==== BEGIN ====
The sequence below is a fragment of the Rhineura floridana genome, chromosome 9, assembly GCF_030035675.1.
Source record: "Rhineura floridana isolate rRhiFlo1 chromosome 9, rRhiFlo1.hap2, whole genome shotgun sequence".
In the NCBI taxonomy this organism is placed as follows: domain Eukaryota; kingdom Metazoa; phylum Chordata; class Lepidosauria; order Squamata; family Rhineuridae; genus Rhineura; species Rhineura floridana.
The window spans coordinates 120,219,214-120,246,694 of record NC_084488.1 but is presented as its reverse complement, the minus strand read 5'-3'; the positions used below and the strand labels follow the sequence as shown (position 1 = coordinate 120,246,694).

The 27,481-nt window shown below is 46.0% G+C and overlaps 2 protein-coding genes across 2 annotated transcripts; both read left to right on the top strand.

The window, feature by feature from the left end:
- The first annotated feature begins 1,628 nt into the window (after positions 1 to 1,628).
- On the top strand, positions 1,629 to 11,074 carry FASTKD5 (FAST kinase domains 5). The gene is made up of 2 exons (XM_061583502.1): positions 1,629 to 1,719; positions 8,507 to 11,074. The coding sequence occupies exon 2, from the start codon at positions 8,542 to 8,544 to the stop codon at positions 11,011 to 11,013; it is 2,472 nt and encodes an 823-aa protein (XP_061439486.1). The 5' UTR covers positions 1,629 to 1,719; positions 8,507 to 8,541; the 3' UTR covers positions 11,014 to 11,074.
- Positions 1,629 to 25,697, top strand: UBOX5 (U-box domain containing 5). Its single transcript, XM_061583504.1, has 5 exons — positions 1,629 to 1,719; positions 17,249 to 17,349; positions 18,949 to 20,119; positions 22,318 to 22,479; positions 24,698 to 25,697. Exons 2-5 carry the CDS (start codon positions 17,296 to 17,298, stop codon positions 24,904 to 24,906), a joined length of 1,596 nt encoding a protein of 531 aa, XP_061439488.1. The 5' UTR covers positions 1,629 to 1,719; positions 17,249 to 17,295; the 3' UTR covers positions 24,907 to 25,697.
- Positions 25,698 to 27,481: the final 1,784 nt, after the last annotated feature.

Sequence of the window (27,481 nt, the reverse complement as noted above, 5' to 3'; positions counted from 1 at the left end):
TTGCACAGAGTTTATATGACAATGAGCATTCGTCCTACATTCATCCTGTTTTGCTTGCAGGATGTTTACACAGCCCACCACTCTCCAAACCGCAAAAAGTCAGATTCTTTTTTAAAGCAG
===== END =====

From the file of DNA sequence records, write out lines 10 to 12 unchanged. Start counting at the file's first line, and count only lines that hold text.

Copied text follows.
- Positions 25,698 to 27,481: the final 1,784 nt, after the last annotated feature.

Sequence of the window (27,481 nt, the reverse complement as noted above, 5' to 3'; positions counted from 1 at the left end):
TTGCACAGAGTTTATATGACAATGAGCATTCGTCCTACATTCATCCTGTTTTGCTTGCAGGATGTTTACACAGCCCACCACTCTCCAAACCGCAAAAAGTCAGATTCTTTTTTAAAGCAG